I heartily wish that all here present would make trial of it; that ye would set yourselves in good earnest upon praying every day, both privately and publicly too, whensoever ye can get an opportunity; and, that ye would strive every day more and more, to keep your hearts close to the duty, and your faith fixed upon your Saviour, to perfume it with the incense of His merits, to make it acceptable unto God, till at length ye be able to pray always in His Name. Then ye will find by your own experience, that ye can no way employ yourselves better, nor so much to your profit and advantage: for ye can never be certain of getting any thing that is good any other way ; but this way there is nothing that is good but ye may be sure to have it, as sure as God's Word can make it, for He Himself hath said it: He that doth whatsoever He pleaseth, He that ordereth and disposeth of all the good things that are, He that cannot lie, He hath said, “ If ye shall ask any thing in My Name, I will do it."

SERMON XXXII.

CHRIST, AS MAN, IS THE HEAD OVER ALL THINGS.

Eph. i. 22, 23.

And hath put all things under His feet, and gave Him to be

the Head over all things to the Church, which is His body, the fulness of Him that filleth all in all.

SERM.
XXXII.

SERM:

Although the most High God be infinitely happy in Himself, yet He made all things for Himself, to shew forth His wisdom, power, goodness, and all such perfections as could any way be exerted in the making of them. But if all things had continued in the same estate wherein He made them, there could not possibly have been any fit and proper objects for some other of His divine perfections to work upon ; and therefore He was pleased to suffer some of His creatures to fall from their first estate; as many of the Angels did in their own persons, and all mankind in their first parents. Upon the Angels that sinned, He immediately discovered His infinite justice, in condemning them to their deserved torments : but as for men, who fell, not as the other did, every one in his own person, but all in their common head, He was graciously pleased to find out a way, whereby to manifest His justice in the punishment of their sins, and yet to extend His mercy and truth unto their persons. This is the great mystery revealed in the Gospel ; where we find, that as God made all things by His Word,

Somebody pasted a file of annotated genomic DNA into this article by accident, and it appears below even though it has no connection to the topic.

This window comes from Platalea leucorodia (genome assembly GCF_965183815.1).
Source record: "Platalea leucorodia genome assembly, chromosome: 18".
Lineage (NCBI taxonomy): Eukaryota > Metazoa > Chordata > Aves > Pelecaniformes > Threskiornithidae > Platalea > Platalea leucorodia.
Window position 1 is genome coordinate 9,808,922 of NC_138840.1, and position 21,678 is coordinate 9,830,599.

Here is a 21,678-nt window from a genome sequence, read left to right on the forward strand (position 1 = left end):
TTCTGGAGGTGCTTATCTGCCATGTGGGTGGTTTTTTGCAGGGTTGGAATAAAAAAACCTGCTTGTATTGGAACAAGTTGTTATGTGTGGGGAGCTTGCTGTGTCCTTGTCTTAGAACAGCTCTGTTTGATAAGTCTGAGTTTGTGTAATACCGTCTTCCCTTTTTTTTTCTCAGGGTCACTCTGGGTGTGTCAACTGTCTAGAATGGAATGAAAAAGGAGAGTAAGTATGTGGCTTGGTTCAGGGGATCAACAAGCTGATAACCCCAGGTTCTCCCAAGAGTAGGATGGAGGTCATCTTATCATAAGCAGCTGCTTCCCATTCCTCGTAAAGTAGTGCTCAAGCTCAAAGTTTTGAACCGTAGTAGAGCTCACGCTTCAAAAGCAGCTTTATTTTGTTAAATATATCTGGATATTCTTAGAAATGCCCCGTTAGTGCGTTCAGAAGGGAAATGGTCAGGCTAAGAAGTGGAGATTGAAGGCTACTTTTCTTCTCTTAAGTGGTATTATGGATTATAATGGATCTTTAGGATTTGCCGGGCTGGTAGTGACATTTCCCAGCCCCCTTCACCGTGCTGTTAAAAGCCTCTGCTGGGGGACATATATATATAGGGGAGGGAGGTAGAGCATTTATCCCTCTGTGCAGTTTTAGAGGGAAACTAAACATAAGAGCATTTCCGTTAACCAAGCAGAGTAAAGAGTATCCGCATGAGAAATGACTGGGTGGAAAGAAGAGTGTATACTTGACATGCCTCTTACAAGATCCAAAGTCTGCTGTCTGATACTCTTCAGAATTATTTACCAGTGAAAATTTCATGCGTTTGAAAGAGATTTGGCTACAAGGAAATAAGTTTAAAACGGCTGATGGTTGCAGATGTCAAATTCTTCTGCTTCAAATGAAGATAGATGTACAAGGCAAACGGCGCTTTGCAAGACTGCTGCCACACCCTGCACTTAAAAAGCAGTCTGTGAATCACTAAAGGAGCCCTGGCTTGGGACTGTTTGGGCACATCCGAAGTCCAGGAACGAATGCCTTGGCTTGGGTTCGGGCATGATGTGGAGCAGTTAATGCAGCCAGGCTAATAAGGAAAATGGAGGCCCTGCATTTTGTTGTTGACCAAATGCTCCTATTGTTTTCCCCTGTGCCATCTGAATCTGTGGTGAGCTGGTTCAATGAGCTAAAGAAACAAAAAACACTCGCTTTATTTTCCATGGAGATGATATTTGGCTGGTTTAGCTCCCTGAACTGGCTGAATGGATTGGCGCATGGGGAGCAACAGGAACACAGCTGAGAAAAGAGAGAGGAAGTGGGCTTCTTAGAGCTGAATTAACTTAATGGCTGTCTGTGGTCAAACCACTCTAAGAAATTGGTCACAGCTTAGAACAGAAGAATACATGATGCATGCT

He also redeemed mankind by the same Word, incarJohn 1. 14. nate; “ The Word was made flesh, and dwelt among us."

The Word, the eternal Word, the Only-begotten Son of God, of the same nature with the Father, He was made flesh; He took upon Him the whole nature of man, uniting it to His own Divine Person, so as to become man too, of the same nature with us.

How this mysterious union could be effected, it would be great presumption in us to inquire, who understand not so much as how our own souls and bodies are linked together, how spirit and matter could be so united as to make one person : it is sufficient for us to know what is revealed concerning it, even, that as the creation of the world, so this wonderful union was made by the immediate power of God; the Holy Ghost Itself, who at first moved upon the face of (Ger. 1. 2;